December 1939, somewhere in the English countryside
Though he was still excited about the farm, the animals, living in the country again, relearning the rhythm of nature that had once been second nature to him, Alec’s heart still had a small but persistent spot of darkness. Giovanna and her boys had stayed behind. Alec’s home would always be where Maurice was, but Giovanna held a big chunk of his heart as well and it hurt.
Maurice hadn’t been happy to leave her, but he knew it couldn’t be forced. From the day he had decided they would go back to England; she had made clear she would stay.
- This is my home, Maurice. I know my father was English but remember, my mother was Italian, and my husband was Maltese. I was born here, I grew up here, I married a local man, and my children and grand children were born here. This is where I belong.
And there was no amount of reasoning that could move her. Maurice understood, of course he did, but he had the burning desire to put all his loved ones in a safe place, preferably under his personal protection, because that was his way, he was a natural protector. To make matters worse, Angela was about to get married and would be staying on as well. Alec had to keep telling him the obvious:
- Maurice, do rest. You cannot take care, personally, of everyone you know.
Around the end of the winter before, they had had a good talk, more of a heated argument really, about the move, because Alec had his doubts about the whole thing.
- Are you sure we must go back? I thought we had kind of settled that long ago…
- There’s going to be war, Alec. It won’t be like the last war, you know. There are aeroplanes now, and we are too close to Germany to be safe. This is an island!
- May I point out that we will be moving to another island?
- A slightly bigger island, Alec! Slightly bigger.
In the end, Alec had been seduced with the idea of moving into a small farm. The one thing he had been missing during all their years in Malta was country life. A part of him had always longed to go back to the country. He had never completely given up on his youth dream of a cottage, a couple of chickens and maybe a pig.
- And what about your business, the HMS Scoundrels and all? – he had asked.
Maurice had a mischievous twinkle in his eyes when he answered back.
- Believe or not, I can retire from that. Rest your soul in that aspect, we are quite rich fellows, my dear. I’ll have other things to do from now on. I can read, I can learn new things… If we are going to live in the country, I’ll have at the very least to be able to tend for the kitchen garden, right? And the chickens, and the pig... Remember I started my working years as a stockbroker, and even if all that is now in the distant past, it’ll take all your persuasive powers to make a passable country fellow out of me, my dear.
Now they were all settled and if it wasn’t for the war Alec would say their life was as near to perfection as it could be. Sill, putting up with the War Ag. demands was the added bit of challenge he liked. They had hired a couple of men to help around, as soon as they had arrived, and by the end of summer they had made and baled the hay, made and cured some cheese, stocked the larder with enough provisions for the coming winter, and Maurice, helped by Julie, had prepared all the preserves and jams they might be needing for quite some time. As the preparations for Christmas began, Alec looked at the full shelves and thought how all that food would be welcome come January and the rationing.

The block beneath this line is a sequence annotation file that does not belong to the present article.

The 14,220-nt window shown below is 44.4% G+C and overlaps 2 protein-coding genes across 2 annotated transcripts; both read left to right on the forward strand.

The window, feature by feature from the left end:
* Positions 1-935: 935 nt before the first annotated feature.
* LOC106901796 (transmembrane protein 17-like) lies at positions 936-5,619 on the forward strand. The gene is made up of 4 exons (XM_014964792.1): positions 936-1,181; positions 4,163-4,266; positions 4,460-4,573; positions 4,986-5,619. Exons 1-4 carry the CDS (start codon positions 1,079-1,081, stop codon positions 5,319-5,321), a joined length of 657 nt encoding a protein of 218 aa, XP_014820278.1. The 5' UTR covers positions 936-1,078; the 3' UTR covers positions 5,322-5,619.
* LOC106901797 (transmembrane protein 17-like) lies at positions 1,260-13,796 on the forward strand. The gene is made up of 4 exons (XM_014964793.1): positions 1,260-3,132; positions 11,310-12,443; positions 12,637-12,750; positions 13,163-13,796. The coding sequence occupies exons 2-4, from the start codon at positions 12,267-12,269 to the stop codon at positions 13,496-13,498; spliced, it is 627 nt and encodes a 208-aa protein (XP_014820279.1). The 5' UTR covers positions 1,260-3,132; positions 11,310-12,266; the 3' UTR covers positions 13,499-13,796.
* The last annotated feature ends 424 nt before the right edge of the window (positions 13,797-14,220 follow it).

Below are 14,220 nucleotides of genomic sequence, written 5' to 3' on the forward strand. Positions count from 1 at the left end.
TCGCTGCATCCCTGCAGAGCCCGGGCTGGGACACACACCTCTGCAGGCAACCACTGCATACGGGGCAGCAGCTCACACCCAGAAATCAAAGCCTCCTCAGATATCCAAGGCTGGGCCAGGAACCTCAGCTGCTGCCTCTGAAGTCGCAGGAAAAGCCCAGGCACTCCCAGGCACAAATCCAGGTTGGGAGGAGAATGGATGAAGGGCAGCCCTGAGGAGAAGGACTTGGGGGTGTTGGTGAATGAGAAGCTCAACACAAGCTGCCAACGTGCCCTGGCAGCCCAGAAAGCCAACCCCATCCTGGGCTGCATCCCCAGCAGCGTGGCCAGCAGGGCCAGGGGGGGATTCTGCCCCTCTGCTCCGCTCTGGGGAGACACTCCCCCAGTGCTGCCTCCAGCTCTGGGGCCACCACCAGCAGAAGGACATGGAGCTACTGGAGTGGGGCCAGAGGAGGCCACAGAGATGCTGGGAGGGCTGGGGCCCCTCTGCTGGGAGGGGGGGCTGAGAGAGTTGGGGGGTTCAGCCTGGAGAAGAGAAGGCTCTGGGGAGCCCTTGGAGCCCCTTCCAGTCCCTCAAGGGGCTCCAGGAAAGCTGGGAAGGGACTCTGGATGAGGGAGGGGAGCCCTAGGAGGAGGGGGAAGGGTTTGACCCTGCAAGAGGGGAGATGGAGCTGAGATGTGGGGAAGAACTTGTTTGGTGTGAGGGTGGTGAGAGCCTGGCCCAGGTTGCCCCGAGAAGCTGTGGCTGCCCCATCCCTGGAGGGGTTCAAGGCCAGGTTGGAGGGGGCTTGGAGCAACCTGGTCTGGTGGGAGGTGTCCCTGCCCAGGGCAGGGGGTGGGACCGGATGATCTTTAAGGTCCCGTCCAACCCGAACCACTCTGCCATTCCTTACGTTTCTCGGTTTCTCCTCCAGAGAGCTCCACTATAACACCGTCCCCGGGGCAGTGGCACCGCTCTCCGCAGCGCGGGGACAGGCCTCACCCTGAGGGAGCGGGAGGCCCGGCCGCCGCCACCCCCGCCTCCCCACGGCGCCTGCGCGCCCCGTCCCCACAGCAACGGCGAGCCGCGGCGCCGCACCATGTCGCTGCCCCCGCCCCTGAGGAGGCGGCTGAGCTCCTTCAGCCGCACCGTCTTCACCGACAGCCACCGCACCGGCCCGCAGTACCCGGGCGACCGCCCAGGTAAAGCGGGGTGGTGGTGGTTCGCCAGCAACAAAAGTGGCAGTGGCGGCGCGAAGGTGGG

They were sitting by the fire in their big kitchen that doubled as a living room, all the daily chores done: cows milked (both Julie and Maurice had learned to milk in a jiffy), chickens, both cows and pig fed, wood box full, and a bacon and leek pie in the oven for dinner. They could all take a good rest and sit, making their plans for Christmas. For the first time, they would not be having a Christmas gathering, it would be just the three of them. No big dinner, no noisy meal, just a quiet affair, Maurice, Alec, and Julie.
- Let’s keep it simple – Julie suggested – A nice bit of pork to roast, a chicken pie that will keep for a couple of days to eat cold, vegetables on the side, and gingerbread cake. We have those wonderful apples as well and Christmas is the perfect occasion to open one of those wine bottles we brought from Malta.
Alec heard this with a smile.
- What are you smiling at, Da?
- You, really. It’s fun, and endearing too, to hear you take care of things like this, all grown up. What do you say, Maurice? We’re getting old, hey?
Maurice put down the newspaper he had been reading with a growing frown and enveloped both Alec and Julie in a loving gaze. He would love having Kitty and Violet around in the near future, with the war on and all the work that would be needed, but for now he was completely happy with the little household.
- You speak for yourself, sir, I don’t feel old!
- Well, we’ve a grown-up daughter… That’s something to make one old.
- No way! We’re young parents, Alec. What’s your opinion on this, Julie?
Julie held out both her hands for her fathers.
- Yes, young parents. Please, never change.
- I don’t intend to change, love.
- Good! Let’s enjoy our Christmas together, while remembering those who are far away.
Alec thought it was the right time to put in some good common sense:
- Remember there’s a war on, girl. Who knows how long it’s going to last! In our vast experience, Maurice, we’ve got years of it ahead, right?
Maurice’s smile nearly died out. But Julie wasn’t hearing of sad things while planning for Christmas. She jumped from her chair and turned on the spot with a laughter.
- We can take it. We are strong! We’ll be together! Let’s concentrate on Christmas. A merry Christmas to us!